Glue Ear in Children
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The ear drum is a very thin porous membrane, thin enough for liquids in the middle ear to leak through into the ear canal if the pressure is great enough.
The medical term for glue ear is otitis media with effusion - a condition in which a sticky glue-like fluid builds up in the middle ear chamber and leaks into the ear canal. It is a very common condition that affects mainly young children aged between two and five years. In most children, glue ear clears up on its own. However, up to 5% of children get persistent glue ear, which if left untreated, can cause long term hearing loss. Physicians call glue ear 'otitis media with effusion', 'secretory otitis media' or 'chronic secretory otitis media'.
Glue Ear is not a disorder in itself; it is just a visible symptom of a discharge from the middle ear. When the white sticky liquid mixes with the normal ear wax in the ear canal, it changes to a thick gluey orange color.
Note: Glue ear is sometimes confused by anxious parents with the normal discharge of wax from a child's ear canal. During an infant or child's growth, there may be periods when ear wax is produced more copiously than normal, causing wax to leak from the ear.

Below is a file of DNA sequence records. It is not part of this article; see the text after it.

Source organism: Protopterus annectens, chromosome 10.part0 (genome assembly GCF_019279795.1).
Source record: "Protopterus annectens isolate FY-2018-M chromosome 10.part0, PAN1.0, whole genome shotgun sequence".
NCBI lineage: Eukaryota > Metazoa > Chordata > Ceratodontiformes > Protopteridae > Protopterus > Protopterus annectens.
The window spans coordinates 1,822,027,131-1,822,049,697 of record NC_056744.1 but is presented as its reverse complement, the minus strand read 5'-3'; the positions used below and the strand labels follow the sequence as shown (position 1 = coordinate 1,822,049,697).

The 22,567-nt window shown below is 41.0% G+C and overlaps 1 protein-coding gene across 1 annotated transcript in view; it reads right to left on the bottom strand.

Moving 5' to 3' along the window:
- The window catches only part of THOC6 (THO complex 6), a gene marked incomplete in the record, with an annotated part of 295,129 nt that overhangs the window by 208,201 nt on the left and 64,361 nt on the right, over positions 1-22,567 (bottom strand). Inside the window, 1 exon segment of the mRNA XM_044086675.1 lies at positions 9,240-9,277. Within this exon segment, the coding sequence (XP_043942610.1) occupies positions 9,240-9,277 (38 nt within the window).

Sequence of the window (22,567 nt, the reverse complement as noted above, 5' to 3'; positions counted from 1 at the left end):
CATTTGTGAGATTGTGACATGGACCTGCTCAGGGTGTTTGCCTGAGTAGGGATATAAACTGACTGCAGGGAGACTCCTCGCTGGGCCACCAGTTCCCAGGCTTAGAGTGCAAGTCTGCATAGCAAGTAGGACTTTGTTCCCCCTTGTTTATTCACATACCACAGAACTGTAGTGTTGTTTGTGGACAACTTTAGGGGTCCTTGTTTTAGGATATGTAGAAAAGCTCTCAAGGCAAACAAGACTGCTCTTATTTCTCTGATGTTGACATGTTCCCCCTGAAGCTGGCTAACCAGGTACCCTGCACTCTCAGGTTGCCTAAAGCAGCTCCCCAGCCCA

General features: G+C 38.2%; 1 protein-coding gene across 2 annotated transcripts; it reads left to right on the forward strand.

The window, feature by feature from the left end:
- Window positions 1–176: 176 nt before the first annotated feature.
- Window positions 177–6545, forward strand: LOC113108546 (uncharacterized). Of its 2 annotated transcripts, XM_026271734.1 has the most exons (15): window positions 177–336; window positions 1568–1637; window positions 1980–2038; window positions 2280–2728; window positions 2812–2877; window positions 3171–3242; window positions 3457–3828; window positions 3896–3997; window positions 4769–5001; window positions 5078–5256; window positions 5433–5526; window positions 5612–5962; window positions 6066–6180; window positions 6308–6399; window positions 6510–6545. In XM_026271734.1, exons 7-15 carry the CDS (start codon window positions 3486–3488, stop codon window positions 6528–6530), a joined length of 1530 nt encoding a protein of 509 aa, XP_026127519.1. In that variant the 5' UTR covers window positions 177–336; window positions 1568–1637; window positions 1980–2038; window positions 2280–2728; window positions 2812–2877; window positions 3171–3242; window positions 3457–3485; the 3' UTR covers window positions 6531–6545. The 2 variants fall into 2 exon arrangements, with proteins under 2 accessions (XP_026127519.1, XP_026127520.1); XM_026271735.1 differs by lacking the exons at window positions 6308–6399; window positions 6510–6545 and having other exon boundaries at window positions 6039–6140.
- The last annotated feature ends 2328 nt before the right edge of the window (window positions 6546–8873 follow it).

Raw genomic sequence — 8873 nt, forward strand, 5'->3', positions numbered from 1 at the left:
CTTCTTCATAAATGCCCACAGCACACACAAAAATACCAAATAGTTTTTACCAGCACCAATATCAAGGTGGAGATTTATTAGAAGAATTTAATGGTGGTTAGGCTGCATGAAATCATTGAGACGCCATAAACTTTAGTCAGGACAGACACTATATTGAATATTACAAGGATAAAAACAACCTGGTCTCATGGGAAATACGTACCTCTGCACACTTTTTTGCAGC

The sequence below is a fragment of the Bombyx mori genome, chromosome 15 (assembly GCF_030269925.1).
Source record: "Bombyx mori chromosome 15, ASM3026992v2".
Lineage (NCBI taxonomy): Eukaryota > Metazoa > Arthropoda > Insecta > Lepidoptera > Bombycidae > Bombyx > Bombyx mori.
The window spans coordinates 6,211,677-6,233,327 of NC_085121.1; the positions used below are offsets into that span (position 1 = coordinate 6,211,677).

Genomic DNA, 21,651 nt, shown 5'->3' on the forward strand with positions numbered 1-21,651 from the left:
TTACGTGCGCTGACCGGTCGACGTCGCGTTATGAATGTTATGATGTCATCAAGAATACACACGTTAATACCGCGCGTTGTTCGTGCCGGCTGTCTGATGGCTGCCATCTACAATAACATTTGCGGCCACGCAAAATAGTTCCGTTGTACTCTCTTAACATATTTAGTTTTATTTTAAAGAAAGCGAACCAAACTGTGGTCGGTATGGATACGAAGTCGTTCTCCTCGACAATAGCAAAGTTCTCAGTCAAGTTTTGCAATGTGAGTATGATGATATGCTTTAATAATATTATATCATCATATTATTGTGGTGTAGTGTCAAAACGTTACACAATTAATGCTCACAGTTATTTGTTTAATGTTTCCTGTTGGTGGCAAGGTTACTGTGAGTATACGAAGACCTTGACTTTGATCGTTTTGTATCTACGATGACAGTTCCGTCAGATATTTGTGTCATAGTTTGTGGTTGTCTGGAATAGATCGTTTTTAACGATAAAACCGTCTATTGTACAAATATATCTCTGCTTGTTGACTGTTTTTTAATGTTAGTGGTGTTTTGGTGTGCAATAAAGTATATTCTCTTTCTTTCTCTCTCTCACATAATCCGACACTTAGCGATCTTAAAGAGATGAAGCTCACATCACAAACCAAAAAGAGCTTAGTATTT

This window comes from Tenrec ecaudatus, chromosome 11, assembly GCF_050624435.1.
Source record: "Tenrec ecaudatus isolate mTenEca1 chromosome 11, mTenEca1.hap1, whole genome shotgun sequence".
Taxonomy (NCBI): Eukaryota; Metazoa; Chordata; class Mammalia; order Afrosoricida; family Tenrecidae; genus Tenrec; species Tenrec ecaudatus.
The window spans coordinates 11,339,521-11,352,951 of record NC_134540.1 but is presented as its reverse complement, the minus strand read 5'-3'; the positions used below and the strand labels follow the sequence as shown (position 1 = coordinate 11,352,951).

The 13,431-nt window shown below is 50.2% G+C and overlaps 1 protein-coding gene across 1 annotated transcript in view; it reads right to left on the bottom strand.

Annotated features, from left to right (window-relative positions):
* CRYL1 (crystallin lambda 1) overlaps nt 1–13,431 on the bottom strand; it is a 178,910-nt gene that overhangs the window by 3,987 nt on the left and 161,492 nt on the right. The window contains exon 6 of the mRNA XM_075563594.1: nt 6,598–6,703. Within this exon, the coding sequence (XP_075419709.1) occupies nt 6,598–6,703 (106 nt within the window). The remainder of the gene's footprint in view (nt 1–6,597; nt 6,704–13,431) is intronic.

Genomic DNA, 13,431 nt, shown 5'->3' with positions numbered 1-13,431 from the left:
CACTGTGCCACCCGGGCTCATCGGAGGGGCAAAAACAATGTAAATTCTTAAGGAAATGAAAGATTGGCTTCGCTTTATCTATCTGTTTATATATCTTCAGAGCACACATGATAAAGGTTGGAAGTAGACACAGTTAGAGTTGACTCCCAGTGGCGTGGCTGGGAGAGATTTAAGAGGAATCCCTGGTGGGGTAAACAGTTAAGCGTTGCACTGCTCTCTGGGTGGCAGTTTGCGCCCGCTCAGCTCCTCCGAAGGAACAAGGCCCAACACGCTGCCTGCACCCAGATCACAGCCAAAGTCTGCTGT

How to tell the difference:
- If the child has not had a fever then it is probably excessive wax discharge
- If the child has not complained of an earache then it is probably an excessive wax discharge
- If the discharge does not have a really smelly odor then it is probably an excessive wax discharge (there is a slight odor to normal wax)
Symptoms of Glue Ear
The usual symptoms of glue ear are:
- A thick whitish liquid discharge from the ear that changes to orange when it mixes with ear wax
- Ear aches
- The child may be clumsy. With very small infants (1-3 years old), it might also take them longer to start to walk, speak or understand language.
- Older children may be able to tell you if they cannot hear very well. Or you may notice that they say 'pardon' or 'what' a lot or that they turn the television up loud. Glue ear also makes older children clumsy and dizzy.
Direct Causes of Glue Ear